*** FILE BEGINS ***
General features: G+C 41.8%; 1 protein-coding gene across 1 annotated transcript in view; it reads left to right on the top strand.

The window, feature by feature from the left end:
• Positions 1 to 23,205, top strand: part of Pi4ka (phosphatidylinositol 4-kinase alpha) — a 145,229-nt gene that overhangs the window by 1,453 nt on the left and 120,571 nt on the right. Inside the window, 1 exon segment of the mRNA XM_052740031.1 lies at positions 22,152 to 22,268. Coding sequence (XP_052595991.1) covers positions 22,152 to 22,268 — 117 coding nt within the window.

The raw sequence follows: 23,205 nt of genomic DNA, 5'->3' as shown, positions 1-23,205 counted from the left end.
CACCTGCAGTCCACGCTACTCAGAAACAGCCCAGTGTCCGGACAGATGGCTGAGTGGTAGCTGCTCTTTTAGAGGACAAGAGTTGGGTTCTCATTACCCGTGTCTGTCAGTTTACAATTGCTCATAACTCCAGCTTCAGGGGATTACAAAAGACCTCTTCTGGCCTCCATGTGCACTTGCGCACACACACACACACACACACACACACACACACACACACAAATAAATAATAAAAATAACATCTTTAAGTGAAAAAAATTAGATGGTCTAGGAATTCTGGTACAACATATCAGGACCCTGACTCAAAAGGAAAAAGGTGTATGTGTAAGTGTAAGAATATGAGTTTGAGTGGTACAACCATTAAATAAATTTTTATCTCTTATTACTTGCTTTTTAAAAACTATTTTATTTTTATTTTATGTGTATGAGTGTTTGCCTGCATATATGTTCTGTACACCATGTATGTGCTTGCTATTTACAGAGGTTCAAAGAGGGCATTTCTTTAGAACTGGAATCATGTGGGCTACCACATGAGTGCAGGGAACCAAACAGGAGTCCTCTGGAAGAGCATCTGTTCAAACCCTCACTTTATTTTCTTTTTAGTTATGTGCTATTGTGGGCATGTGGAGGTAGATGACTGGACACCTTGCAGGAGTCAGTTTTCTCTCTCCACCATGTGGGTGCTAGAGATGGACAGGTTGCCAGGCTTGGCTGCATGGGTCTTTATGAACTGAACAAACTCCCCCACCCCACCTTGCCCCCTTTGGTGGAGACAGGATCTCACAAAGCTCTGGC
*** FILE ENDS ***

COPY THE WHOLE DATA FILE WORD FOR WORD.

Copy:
General features: G+C 41.8%; 1 protein-coding gene across 1 annotated transcript in view; it reads left to right on the top strand.

The window, feature by feature from the left end:
• Positions 1 to 23,205, top strand: part of Pi4ka (phosphatidylinositol 4-kinase alpha) — a 145,229-nt gene that overhangs the window by 1,453 nt on the left and 120,571 nt on the right. Inside the window, 1 exon segment of the mRNA XM_052740031.1 lies at positions 22,152 to 22,268. Coding sequence (XP_052595991.1) covers positions 22,152 to 22,268 — 117 coding nt within the window.

The raw sequence follows: 23,205 nt of genomic DNA, 5'->3' as shown, positions 1-23,205 counted from the left end.
CACCTGCAGTCCACGCTACTCAGAAACAGCCCAGTGTCCGGACAGATGGCTGAGTGGTAGCTGCTCTTTTAGAGGACAAGAGTTGGGTTCTCATTACCCGTGTCTGTCAGTTTACAATTGCTCATAACTCCAGCTTCAGGGGATTACAAAAGACCTCTTCTGGCCTCCATGTGCACTTGCGCACACACACACACACACACACACACACACACACACACACAAATAAATAATAAAAATAACATCTTTAAGTGAAAAAAATTAGATGGTCTAGGAATTCTGGTACAACATATCAGGACCCTGACTCAAAAGGAAAAAGGTGTATGTGTAAGTGTAAGAATATGAGTTTGAGTGGTACAACCATTAAATAAATTTTTATCTCTTATTACTTGCTTTTTAAAAACTATTTTATTTTTATTTTATGTGTATGAGTGTTTGCCTGCATATATGTTCTGTACACCATGTATGTGCTTGCTATTTACAGAGGTTCAAAGAGGGCATTTCTTTAGAACTGGAATCATGTGGGCTACCACATGAGTGCAGGGAACCAAACAGGAGTCCTCTGGAAGAGCATCTGTTCAAACCCTCACTTTATTTTCTTTTTAGTTATGTGCTATTGTGGGCATGTGGAGGTAGATGACTGGACACCTTGCAGGAGTCAGTTTTCTCTCTCCACCATGTGGGTGCTAGAGATGGACAGGTTGCCAGGCTTGGCTGCATGGGTCTTTATGAACTGAACAAACTCCCCCACCCCACCTTGCCCCCTTTGGTGGAGACAGGATCTCACAAAGCTCTGGC